the "sarge" testing cycle. If you have a Debian-ish system, you might
check to see if it maybe got accidentially stuck at 2.4.N for low values
of N, because that's the physical-package version you picked once upon a
time, and you never revisited the matter or switched to a metapackage.)
And, of course, N is currently 27: I have package "kernel-image-2.4.27-686",
which package is at release #2, as shown earlier. This is a
uniprocessor (non-SMP) kernel, compiled with PPro (686) optimisation.
Now, you might be thinking, "Wait! isn't the 2.4 kernel series up to
2.4.31?" Yes, it is. Debian, like most distros, occasionally chooses
to pick a kernel release that looks really good for the medium term and
standardise on it for a while. As 2.4.28, -29, -30, and -31 came out,
the Debian kernel maintainers consider whether each will make a better
substitute interim standard, and whether the new version's improvements
can be easily backported to 2.4.27. So far, they have preferred to
backport. Thus, even though 2.4.x releases after 2.4.27 have provided
security fixes, the fact that I'm still on a 2.4.27 kernel doesn't mean
I've missed those fixes.
I mention that matter because it's a frequent area of confusion among
people new to kernel issues: You can't just look at package numbers and
say "Oh no! That's a vulnerable version." Backports make the matter
not quite that simple.
If I actually had some compelling reason to run a 2.4.31 kernel, the
fact that Debian doesn't (yet) provide one precompiled isn't much of an
obstacle, because Debian provides the make-kpkg (make kernel package)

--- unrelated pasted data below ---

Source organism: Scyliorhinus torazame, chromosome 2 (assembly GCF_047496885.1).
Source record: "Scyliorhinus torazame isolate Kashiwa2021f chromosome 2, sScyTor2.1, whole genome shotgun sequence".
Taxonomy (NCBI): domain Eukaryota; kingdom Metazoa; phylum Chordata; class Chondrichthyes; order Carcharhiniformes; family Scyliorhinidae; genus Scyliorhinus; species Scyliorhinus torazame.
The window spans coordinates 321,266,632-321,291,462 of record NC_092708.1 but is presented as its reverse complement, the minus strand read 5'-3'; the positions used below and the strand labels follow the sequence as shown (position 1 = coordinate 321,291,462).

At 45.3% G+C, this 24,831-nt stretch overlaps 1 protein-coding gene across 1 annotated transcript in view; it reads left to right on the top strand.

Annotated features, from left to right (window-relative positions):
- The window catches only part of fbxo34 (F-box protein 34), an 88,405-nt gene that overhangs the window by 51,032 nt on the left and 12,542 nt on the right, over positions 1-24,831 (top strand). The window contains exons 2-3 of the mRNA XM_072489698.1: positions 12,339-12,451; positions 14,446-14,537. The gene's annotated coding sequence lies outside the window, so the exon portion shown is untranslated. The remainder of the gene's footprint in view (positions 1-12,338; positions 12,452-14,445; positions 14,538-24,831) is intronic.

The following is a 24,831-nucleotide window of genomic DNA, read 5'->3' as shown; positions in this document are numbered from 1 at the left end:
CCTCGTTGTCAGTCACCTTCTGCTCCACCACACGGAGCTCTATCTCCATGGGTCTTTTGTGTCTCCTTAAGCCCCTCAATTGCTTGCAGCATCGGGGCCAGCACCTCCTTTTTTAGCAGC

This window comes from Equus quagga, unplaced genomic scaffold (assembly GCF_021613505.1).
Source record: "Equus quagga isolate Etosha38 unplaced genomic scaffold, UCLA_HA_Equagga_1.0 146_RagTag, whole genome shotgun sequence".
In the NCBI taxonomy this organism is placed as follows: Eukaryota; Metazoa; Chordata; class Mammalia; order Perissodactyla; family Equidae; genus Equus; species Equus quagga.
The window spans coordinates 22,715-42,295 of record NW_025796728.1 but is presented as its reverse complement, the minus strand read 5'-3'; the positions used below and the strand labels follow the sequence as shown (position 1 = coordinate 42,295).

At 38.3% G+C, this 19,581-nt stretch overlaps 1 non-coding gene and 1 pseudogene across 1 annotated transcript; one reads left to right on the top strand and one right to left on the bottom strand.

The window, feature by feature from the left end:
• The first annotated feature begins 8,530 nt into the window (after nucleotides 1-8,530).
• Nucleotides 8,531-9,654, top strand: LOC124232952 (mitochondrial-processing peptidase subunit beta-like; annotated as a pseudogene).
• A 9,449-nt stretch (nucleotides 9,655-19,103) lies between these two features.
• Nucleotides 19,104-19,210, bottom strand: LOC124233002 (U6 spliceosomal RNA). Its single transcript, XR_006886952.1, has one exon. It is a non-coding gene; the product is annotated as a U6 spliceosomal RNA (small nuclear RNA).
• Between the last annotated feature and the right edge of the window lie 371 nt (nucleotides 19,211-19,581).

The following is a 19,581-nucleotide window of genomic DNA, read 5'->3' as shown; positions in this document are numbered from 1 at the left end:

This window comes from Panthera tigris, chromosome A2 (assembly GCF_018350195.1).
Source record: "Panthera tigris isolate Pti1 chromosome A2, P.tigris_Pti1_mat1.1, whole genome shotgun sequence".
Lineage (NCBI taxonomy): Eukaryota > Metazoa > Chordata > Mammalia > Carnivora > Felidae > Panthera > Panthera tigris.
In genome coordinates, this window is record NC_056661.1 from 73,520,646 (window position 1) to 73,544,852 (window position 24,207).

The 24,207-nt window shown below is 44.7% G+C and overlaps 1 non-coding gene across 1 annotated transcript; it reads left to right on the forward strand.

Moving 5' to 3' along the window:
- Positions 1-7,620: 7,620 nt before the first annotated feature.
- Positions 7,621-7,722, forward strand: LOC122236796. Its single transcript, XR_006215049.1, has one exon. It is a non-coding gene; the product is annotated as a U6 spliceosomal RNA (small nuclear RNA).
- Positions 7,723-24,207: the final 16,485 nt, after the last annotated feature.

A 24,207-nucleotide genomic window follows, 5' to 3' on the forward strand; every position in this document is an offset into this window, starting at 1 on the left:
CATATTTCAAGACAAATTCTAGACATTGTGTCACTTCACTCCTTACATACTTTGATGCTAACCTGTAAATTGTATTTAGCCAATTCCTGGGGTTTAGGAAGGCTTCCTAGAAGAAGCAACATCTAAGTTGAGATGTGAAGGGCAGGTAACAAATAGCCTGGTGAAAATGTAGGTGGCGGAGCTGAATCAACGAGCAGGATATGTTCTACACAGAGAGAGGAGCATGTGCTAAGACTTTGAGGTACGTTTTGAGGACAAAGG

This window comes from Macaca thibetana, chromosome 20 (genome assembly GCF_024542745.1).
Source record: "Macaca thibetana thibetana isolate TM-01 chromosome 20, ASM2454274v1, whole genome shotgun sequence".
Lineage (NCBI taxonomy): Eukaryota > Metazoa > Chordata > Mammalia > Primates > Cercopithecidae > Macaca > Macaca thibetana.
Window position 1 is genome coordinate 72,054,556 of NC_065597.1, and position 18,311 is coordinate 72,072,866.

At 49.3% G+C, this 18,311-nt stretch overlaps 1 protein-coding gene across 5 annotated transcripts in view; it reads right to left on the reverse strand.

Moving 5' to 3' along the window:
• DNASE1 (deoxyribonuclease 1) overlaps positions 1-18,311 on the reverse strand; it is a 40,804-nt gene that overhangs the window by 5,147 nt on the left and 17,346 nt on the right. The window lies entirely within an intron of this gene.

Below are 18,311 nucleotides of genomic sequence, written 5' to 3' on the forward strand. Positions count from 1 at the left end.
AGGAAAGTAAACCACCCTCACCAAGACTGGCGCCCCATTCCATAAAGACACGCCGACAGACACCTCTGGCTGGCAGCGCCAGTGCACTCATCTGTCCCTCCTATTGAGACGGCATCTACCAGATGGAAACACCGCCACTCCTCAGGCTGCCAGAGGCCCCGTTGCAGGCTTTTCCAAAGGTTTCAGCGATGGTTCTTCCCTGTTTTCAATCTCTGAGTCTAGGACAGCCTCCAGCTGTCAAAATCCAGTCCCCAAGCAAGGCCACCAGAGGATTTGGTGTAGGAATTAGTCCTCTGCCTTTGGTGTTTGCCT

tool, allowing you to easily compile and build Debianised binary kernel
packages from the source tarballs of your choosing.
I could do that -- but I'm lazy, and I also have a reasonable amount of
faith in the package maintainers' oversight.
And, by the way, there wouldn't be a whole lot of point in being
secretive about what Linux kernel I'm running: The nmap and p0f
remote-scanning tools, among others, can make a somewhat reasonable guess
about what OS and kernel reversion you're running, through testing TCP
packet signatures and such things.
linuxmafia:~# nmap -sT -sV -sU -O linuxmafia.com
Starting nmap 3.93 (http://www.insecure.org/nmap/ ) at 2006-01-01 15:01 PST
Interesting ports on linuxmafia.com (188.8.131.52):
(The 3135 ports scanned but not shown below are in state: closed)
PORT STATE SERVICE VERSION
21/tcp open ftp vsFTPd 2.0.3
22/tcp open ssh OpenSSH 4.2p1 Debian-5 (protocol 2.0)
23/tcp open ssh OpenSSH 4.2p1 Debian-5 (protocol 2.0)
25/tcp open smtp Exim smtpd 4.54
53/tcp open domain
53/udp open domain?
80/tcp open http Apache httpd 1.3.33 ((Debian GNU/Linux) mod_ssl/2.8.24 OpenSSL/0.9.8 DAV/1.0.3)
119/tcp open nntp Leafnode nntpd 2.0b8_ma9
123/udp open ntp?
443/tcp open http Apache httpd 1.3.33 ((Debian GNU/Linux) mod_ssl/2.8.24 OpenSSL/0.9.8 DAV/1.0.3)
873/tcp open rsync (protocol version 29)
8080/tcp open ssh OpenSSH 4.2p1 Debian-5 (protocol 2.0)
32768/udp open|filtered omadDevice type: generalpurpose
Running: Linux 2.4.X|2.5.X
OS details: Linux 2.4.0 - 2.5.20
Uptime 1.017 days (since Sat Dec 31 14:37:58 2005)
Service Info: OS: Unix
Nmap finished: 1 IP address (1 host up) scanned in 55.254 seconds
p0f - passive os fingerprinting utility, version 2.0.5
(C) M. Zalewski <lcamtuf at dione.cc>, W. Stearns <wstearns at pobox.com>
p0f: listening (SYN) on 'eth1', 231 sigs (13 generic), rule: 'all'.
184.108.40.206:43966 - Linux 2.4/2.6 <= 2.6.7 (up: 24 hrs)
_Do_ try that at home, kids: Studying your own machines' external
profile via remote-probing tools is an _extremely_ good idea. However,
think long and hard before security-scanning other folks' networks,
since many people may get a little trigger-happy about that.